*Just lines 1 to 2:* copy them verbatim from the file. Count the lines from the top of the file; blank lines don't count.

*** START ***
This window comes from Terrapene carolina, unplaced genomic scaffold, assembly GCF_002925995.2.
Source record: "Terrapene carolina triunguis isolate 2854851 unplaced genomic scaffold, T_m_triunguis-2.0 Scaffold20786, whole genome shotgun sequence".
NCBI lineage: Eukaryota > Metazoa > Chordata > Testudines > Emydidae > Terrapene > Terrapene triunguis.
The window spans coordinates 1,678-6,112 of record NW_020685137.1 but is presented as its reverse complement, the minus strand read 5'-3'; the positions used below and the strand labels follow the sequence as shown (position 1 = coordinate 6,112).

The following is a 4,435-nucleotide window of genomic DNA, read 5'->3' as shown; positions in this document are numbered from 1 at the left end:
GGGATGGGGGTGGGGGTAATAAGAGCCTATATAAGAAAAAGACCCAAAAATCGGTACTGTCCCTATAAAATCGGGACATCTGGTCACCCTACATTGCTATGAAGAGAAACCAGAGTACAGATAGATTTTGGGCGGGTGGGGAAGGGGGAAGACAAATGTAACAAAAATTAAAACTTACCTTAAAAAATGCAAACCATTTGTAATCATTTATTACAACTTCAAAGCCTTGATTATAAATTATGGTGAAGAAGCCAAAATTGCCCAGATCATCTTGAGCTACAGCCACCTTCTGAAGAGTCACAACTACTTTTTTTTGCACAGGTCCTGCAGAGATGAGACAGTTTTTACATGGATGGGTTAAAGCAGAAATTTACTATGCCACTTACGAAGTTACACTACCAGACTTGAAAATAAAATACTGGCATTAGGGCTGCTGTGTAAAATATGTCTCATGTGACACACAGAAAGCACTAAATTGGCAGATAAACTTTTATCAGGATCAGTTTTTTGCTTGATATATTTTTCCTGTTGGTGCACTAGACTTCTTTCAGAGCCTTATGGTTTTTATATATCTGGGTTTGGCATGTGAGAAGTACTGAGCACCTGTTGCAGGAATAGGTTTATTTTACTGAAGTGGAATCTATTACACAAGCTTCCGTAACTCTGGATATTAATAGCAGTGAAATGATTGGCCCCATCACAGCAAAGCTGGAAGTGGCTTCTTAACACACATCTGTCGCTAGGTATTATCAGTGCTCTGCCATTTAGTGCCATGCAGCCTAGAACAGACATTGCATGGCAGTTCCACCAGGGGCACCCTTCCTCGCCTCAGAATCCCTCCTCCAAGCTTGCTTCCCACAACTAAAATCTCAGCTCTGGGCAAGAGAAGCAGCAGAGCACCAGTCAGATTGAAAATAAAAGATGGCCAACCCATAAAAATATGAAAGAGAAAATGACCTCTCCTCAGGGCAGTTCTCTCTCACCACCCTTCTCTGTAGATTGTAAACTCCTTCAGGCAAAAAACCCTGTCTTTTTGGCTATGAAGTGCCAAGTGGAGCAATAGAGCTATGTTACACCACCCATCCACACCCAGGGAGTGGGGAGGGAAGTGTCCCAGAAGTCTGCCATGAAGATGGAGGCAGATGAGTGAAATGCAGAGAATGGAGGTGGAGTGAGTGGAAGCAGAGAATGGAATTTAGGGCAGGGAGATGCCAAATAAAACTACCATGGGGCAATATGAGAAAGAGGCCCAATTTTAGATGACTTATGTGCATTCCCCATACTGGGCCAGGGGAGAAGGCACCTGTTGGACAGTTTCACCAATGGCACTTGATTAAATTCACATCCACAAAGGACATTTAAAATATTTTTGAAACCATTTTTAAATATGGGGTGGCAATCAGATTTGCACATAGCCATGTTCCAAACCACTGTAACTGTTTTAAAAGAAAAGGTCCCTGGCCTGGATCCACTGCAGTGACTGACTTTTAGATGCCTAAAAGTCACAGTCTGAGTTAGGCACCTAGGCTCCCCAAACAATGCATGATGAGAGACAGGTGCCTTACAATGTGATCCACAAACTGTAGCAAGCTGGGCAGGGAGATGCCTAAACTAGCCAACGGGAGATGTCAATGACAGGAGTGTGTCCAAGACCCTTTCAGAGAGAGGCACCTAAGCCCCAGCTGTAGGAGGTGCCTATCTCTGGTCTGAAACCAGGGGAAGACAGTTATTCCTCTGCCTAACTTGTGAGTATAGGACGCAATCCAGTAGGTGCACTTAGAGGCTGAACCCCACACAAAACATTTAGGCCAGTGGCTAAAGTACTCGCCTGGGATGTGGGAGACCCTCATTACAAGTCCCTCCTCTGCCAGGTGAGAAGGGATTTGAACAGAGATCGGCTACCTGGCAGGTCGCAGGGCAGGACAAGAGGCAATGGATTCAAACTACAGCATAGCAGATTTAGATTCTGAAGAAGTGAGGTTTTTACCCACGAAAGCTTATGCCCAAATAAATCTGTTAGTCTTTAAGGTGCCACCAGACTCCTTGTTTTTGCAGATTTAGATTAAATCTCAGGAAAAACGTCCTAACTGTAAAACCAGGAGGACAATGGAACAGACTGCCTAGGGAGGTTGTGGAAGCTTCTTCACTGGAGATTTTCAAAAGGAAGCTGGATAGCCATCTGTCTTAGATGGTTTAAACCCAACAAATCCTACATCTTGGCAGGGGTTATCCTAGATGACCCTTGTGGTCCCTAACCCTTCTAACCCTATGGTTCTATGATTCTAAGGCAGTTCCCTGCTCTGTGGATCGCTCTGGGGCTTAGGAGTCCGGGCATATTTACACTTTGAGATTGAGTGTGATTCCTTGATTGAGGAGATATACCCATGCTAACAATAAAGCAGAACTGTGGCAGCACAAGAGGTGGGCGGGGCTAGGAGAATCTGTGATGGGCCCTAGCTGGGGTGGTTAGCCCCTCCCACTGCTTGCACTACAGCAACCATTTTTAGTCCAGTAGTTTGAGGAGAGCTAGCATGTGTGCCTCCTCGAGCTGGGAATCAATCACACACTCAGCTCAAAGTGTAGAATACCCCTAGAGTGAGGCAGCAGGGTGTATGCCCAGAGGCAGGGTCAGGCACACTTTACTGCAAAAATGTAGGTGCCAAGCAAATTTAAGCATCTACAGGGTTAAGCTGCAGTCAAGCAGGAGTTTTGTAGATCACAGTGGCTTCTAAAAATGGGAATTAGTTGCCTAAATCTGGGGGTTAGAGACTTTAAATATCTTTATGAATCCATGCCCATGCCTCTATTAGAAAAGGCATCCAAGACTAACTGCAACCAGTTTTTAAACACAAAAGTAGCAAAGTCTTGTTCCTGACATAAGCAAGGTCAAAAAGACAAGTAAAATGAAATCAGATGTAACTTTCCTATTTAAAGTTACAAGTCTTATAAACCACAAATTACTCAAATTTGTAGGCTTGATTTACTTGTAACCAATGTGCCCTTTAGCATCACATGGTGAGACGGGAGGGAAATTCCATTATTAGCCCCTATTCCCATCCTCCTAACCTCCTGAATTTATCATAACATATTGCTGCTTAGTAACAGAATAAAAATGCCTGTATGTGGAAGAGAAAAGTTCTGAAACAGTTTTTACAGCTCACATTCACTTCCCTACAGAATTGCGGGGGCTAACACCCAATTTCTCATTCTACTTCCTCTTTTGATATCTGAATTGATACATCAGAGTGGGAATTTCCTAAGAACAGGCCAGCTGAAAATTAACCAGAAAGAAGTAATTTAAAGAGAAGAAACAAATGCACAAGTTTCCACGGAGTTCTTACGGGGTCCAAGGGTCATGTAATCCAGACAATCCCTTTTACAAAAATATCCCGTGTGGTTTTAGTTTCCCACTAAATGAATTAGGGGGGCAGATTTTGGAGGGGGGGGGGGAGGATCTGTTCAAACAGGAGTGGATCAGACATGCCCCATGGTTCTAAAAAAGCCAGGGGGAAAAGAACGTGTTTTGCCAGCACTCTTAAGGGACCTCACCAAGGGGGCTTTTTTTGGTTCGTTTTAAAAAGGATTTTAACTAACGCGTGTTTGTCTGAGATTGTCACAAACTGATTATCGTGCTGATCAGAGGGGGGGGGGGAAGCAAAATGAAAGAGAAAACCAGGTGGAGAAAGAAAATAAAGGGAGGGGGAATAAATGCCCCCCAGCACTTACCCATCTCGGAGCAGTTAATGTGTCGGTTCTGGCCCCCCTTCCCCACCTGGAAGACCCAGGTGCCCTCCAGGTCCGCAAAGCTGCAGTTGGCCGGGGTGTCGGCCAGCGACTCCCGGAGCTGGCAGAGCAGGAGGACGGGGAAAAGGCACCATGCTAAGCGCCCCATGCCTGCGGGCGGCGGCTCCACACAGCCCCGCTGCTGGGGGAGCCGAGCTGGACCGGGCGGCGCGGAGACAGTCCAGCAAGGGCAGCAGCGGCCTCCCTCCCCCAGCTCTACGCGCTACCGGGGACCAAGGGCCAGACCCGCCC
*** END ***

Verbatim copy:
This window comes from Terrapene carolina, unplaced genomic scaffold, assembly GCF_002925995.2.
Source record: "Terrapene carolina triunguis isolate 2854851 unplaced genomic scaffold, T_m_triunguis-2.0 Scaffold20786, whole genome shotgun sequence".